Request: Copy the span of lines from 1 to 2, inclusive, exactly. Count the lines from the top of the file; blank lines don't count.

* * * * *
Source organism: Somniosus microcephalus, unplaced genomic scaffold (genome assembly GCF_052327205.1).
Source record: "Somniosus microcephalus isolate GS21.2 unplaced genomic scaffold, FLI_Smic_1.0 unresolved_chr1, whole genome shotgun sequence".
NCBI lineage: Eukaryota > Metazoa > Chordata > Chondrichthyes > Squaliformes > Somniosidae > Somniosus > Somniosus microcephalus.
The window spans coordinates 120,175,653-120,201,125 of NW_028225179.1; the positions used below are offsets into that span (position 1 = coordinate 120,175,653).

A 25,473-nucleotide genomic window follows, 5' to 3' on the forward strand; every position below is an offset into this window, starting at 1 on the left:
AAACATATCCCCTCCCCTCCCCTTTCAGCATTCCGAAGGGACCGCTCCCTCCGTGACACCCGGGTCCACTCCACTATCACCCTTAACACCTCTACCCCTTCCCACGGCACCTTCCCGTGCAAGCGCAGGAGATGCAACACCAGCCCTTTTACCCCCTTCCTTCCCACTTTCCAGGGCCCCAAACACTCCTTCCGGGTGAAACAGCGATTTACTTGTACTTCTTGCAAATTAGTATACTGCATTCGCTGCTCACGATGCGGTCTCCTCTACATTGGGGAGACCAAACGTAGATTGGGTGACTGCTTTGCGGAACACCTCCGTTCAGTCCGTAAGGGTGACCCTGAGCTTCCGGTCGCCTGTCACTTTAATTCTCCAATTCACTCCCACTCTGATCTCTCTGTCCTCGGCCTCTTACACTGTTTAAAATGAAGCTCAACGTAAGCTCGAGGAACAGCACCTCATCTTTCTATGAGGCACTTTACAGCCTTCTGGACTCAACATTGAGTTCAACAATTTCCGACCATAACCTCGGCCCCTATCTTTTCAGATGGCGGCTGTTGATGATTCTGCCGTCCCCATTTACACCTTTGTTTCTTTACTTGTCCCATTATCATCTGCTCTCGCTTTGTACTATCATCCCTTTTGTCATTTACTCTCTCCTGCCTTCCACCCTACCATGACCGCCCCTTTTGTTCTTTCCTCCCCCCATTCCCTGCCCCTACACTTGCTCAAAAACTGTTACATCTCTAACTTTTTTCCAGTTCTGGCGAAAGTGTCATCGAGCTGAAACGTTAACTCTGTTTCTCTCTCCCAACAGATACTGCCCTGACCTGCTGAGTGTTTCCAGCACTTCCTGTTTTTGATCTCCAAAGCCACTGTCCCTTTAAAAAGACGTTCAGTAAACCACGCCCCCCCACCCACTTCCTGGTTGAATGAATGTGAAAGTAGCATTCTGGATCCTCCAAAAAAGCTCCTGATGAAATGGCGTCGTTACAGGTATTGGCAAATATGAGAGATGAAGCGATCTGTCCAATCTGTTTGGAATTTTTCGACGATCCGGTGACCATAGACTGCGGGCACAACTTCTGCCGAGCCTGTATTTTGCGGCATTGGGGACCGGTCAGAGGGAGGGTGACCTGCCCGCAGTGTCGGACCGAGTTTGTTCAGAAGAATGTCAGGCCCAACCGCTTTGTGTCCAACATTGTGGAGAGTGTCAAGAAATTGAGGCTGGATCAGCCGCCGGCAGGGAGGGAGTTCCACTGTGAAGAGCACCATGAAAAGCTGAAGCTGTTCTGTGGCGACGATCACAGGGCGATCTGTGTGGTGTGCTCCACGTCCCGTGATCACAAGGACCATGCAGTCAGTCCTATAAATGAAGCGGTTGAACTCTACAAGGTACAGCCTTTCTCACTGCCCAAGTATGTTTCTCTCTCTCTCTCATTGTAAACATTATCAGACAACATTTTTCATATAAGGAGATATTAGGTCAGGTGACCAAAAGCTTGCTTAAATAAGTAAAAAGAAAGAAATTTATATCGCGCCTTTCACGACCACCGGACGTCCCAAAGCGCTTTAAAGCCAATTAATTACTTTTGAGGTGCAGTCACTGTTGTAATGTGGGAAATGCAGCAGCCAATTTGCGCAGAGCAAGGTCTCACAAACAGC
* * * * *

Source organism: Somniosus microcephalus, unplaced genomic scaffold (genome assembly GCF_052327205.1).
Source record: "Somniosus microcephalus isolate GS21.2 unplaced genomic scaffold, FLI_Smic_1.0 unresolved_chr1, whole genome shotgun sequence".